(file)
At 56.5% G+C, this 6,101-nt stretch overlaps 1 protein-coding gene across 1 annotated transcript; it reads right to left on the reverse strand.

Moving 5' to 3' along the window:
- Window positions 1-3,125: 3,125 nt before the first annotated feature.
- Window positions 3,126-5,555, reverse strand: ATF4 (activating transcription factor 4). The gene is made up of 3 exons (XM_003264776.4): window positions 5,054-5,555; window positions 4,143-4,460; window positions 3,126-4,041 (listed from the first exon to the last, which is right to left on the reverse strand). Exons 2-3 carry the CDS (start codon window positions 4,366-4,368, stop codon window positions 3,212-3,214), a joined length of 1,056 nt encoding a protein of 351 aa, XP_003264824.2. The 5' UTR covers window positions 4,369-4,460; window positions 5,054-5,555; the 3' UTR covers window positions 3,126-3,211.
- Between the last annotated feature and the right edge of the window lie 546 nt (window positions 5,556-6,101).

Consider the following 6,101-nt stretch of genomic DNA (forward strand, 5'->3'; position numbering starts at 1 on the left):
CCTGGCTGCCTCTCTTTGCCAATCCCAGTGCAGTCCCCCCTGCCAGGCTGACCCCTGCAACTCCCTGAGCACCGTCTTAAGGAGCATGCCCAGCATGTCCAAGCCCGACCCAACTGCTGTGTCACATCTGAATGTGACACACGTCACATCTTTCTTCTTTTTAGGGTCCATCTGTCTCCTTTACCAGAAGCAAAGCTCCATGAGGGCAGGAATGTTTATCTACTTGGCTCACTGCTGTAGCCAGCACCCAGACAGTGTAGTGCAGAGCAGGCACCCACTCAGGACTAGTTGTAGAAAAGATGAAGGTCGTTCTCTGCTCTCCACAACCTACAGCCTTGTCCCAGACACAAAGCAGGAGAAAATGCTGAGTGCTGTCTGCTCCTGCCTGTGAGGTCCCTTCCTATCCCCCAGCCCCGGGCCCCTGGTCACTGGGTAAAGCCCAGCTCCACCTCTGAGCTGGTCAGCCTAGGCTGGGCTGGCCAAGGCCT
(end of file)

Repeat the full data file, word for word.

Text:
At 56.5% G+C, this 6,101-nt stretch overlaps 1 protein-coding gene across 1 annotated transcript; it reads right to left on the reverse strand.

Moving 5' to 3' along the window:
- Window positions 1-3,125: 3,125 nt before the first annotated feature.
- Window positions 3,126-5,555, reverse strand: ATF4 (activating transcription factor 4). The gene is made up of 3 exons (XM_003264776.4): window positions 5,054-5,555; window positions 4,143-4,460; window positions 3,126-4,041 (listed from the first exon to the last, which is right to left on the reverse strand). Exons 2-3 carry the CDS (start codon window positions 4,366-4,368, stop codon window positions 3,212-3,214), a joined length of 1,056 nt encoding a protein of 351 aa, XP_003264824.2. The 5' UTR covers window positions 4,369-4,460; window positions 5,054-5,555; the 3' UTR covers window positions 3,126-3,211.
- Between the last annotated feature and the right edge of the window lie 546 nt (window positions 5,556-6,101).

Consider the following 6,101-nt stretch of genomic DNA (forward strand, 5'->3'; position numbering starts at 1 on the left):
CCTGGCTGCCTCTCTTTGCCAATCCCAGTGCAGTCCCCCCTGCCAGGCTGACCCCTGCAACTCCCTGAGCACCGTCTTAAGGAGCATGCCCAGCATGTCCAAGCCCGACCCAACTGCTGTGTCACATCTGAATGTGACACACGTCACATCTTTCTTCTTTTTAGGGTCCATCTGTCTCCTTTACCAGAAGCAAAGCTCCATGAGGGCAGGAATGTTTATCTACTTGGCTCACTGCTGTAGCCAGCACCCAGACAGTGTAGTGCAGAGCAGGCACCCACTCAGGACTAGTTGTAGAAAAGATGAAGGTCGTTCTCTGCTCTCCACAACCTACAGCCTTGTCCCAGACACAAAGCAGGAGAAAATGCTGAGTGCTGTCTGCTCCTGCCTGTGAGGTCCCTTCCTATCCCCCAGCCCCGGGCCCCTGGTCACTGGGTAAAGCCCAGCTCCACCTCTGAGCTGGTCAGCCTAGGCTGGGCTGGCCAAGGCCT